City of Cape Girardeau v. Jokerst, Inc.

Decision Date11 June 2013
Docket NumberNo. ED 98654.,ED 98654.
CourtMissouri Court of Appeals
PartiesCITY OF CAPE GIRARDEAU, ex rel, and KLUESNER CONCRETERS, Respondents, v. JOKERST, INC., and United Fire & Casualty Company, Appellants.


Terry R. Rottler, Ste. Genevieve, MO, for appellants.

John A. Loesel, Jackson, MO, for respondent.

GARY M. GAERTNER, JR., Chief Judge.


Appellant Jokerst, Inc. (Jokerst), was the general contractor on a construction project, and Respondent Kluesner Concreters (Kluesner) provided concrete work for the project as a subcontractor. The parties disputed the terms of their contract, and the trial court found in favor of Kluesner, ordering Jokerst to pay the balance due on Kluesner's invoices. Jokerst argues it had paid Kluesner the full lump sum amount of their agreement. We reverse in part, affirm in part, and affirm the result.


In 2009, the City of Cape Girardeau (City) requested bids for general contractors to complete a construction project called the Cape Splash Aquatic Center (Cape Project). In preparing its bid to submit to the City, Jokerst requested a bid from Kluesner for concrete work as a subcontractoron the Cape Project.1 Jokerst provided Kluesner with information regarding the different types of concrete work that were needed for the Cape Project and approximate measurements for each.

Using the information Jokerst provided, Kluesner prepared a two-page bid, which Kluesner submitted to Jokerst by fax. The top of each page listed the word “Estimate.” The total price for the work, listed at the bottom of the second page of the bid, was $104,747.40. Besides form information contained on both pages, the only other information on the second page was a short paragraph containing the following wording:

This bid is good for thirty days after the above date. Final billing to be based upon actual measurements of completed work.

Kluesner's bid was dated May 1, 2009.

On May 29, 2009, Jokerst sent a fax (May 29 Fax) to Kluesner containing the following statements:

We were the low bidder for [the Cape] Project. We have received a notice to proceed on the Project.

Your bid of $104,747.40 was used for concrete for the job. This project was a lump sum contract. If you have any questions please call. We are looking forward to working with you.

In September of 2009, Kluesner began work on the Cape Project. Kluesner submitted an invoice that month and another in November of 2009. These invoices listed measurements for work completed, the unit price for each type of construction, and a total amount billed for the work completed as of the date of each invoice. Jokerst paid the amounts listed on both invoices, a total of $45,883.73.

In April 2010, Jokerst asked Kluesner to change construction of a particular curb for the Cape Project.2 The original plan had called for a “curb and gutter,” and Jokerst asked Kluesner to construct a “stand-up curb” instead. The parties did not discuss whether this change would affect the price of the curb, which Kluesner had listed originally in his bid as $20.90 per lineal square foot of curb and gutter. Kluesner completed the stand-up curb as requested.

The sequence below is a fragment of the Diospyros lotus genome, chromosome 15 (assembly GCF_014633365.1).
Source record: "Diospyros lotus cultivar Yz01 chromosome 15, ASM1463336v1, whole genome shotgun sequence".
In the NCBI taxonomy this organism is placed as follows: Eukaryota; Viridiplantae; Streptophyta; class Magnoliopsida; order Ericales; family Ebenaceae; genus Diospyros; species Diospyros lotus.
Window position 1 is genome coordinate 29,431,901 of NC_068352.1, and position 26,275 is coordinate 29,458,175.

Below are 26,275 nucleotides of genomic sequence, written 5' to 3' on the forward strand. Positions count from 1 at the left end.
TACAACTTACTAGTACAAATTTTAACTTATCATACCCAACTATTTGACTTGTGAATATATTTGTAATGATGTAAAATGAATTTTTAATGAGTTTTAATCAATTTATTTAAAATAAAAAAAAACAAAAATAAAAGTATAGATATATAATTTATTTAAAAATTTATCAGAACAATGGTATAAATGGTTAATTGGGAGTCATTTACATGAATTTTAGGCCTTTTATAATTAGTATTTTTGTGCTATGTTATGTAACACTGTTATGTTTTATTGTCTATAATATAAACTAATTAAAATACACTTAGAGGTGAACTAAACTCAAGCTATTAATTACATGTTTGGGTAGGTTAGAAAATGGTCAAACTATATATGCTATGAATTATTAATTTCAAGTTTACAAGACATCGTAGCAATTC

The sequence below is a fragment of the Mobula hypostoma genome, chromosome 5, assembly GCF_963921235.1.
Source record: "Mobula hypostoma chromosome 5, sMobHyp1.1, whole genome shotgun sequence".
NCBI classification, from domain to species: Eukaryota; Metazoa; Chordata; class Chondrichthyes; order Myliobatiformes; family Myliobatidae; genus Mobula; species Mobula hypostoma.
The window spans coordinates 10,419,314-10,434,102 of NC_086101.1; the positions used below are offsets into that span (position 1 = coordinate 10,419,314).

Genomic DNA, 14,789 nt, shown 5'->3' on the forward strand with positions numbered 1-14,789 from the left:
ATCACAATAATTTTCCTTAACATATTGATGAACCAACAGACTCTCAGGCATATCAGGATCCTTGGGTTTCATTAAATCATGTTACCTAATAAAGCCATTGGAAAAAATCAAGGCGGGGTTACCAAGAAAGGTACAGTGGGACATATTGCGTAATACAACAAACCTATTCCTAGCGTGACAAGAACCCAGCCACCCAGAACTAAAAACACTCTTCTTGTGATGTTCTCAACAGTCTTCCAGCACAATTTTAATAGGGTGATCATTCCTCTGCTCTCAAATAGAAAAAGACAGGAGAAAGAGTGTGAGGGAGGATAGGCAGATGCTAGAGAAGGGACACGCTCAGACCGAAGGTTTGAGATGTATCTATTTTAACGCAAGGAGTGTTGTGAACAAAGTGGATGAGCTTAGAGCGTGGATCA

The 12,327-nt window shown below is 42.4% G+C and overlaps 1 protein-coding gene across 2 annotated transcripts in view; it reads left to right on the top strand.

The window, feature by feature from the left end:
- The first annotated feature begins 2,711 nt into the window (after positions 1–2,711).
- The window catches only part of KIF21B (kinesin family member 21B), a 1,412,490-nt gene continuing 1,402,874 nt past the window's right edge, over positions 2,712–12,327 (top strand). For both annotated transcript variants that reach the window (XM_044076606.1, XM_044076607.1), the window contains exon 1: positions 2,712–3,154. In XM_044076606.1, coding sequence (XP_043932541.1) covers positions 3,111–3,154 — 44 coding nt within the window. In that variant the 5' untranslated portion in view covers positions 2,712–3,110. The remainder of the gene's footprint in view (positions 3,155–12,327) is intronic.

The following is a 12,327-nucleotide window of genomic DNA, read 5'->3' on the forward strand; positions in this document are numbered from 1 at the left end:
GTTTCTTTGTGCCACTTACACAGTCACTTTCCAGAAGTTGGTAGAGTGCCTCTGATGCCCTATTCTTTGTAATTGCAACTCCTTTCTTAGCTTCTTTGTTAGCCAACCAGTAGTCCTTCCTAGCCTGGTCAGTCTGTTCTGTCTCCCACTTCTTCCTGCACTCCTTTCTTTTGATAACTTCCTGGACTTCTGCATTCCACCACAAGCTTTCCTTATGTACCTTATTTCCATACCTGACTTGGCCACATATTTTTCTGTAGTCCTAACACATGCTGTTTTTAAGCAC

Kluesner sent two additional invoices to Jokerst, dated April 27, 2010, and May 11, 2010. Each invoice contained the heading “Extra Work Order,” underneath which was a line item for the portion of the stand-up curb that had been completed along with the unit price, $30.00 per lineal square foot. Jokerst paid for each item listed on the invoices except those for the stand-up curb. This left a difference of $24,090.00 Kluesner noted as remaining due from those invoices.

After Jokerst completed the Cape Project, Jokerst sent a check to Kluesner for $1,349.82, which represented the amount Jokerst had determined was still due to Kluesner based on Kluesner's original total bid price.3 With the check, Jokerst sent a breakdown of its calculations for arriving at that check's amount, which was listed as “Final Check Amount Paid.” Kluesner deposited the check, and thereafter filed suit for the remainder of its costs associated with the stand-up curb.

Kluesner asserted claims in contract and in quantum meruit. Jokerst argued it had fulfilled the terms of the parties' contract for a lump sum amount. Kluesner argued that the contract was not for a lump sum, but for the unit prices of the work actually completed. The trial court found that no lump sum contract existed, and that a contract for the unit prices contained in Kluesner's bid was created when the City accepted Jokerst's bid. The trial court also found that Jokerst did not make proper inquiries related to the price of the stand-up curb and what was necessary for submitting a change order in order to be compensated by the City for the additional cost. The trial court found that Jokerst benefitted from the stand-up curb because it allowed for easier completion of other portions of the Cape Project. Thus, the trial court concluded, Jokerst must pay the remaining amount due to Kluesner for the stand-up curb, $21,738.03.4 The trial court also ordered Jokerst to pay prejudgment interest in the amount of nine percent per annum from the date of May 11, 2010. This appeal follows.